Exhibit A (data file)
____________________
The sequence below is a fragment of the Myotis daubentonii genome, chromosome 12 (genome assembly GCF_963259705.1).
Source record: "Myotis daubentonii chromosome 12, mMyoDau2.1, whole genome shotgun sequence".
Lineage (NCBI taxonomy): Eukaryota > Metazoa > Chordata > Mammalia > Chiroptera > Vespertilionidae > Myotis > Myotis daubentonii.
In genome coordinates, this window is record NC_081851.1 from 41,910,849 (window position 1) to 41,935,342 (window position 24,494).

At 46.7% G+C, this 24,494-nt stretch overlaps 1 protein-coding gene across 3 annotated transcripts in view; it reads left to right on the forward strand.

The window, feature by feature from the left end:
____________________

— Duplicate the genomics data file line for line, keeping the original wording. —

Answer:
The sequence below is a fragment of the Myotis daubentonii genome, chromosome 12 (genome assembly GCF_963259705.1).
Source record: "Myotis daubentonii chromosome 12, mMyoDau2.1, whole genome shotgun sequence".
Lineage (NCBI taxonomy): Eukaryota > Metazoa > Chordata > Mammalia > Chiroptera > Vespertilionidae > Myotis > Myotis daubentonii.
In genome coordinates, this window is record NC_081851.1 from 41,910,849 (window position 1) to 41,935,342 (window position 24,494).

At 46.7% G+C, this 24,494-nt stretch overlaps 1 protein-coding gene across 3 annotated transcripts in view; it reads left to right on the forward strand.

The window, feature by feature from the left end: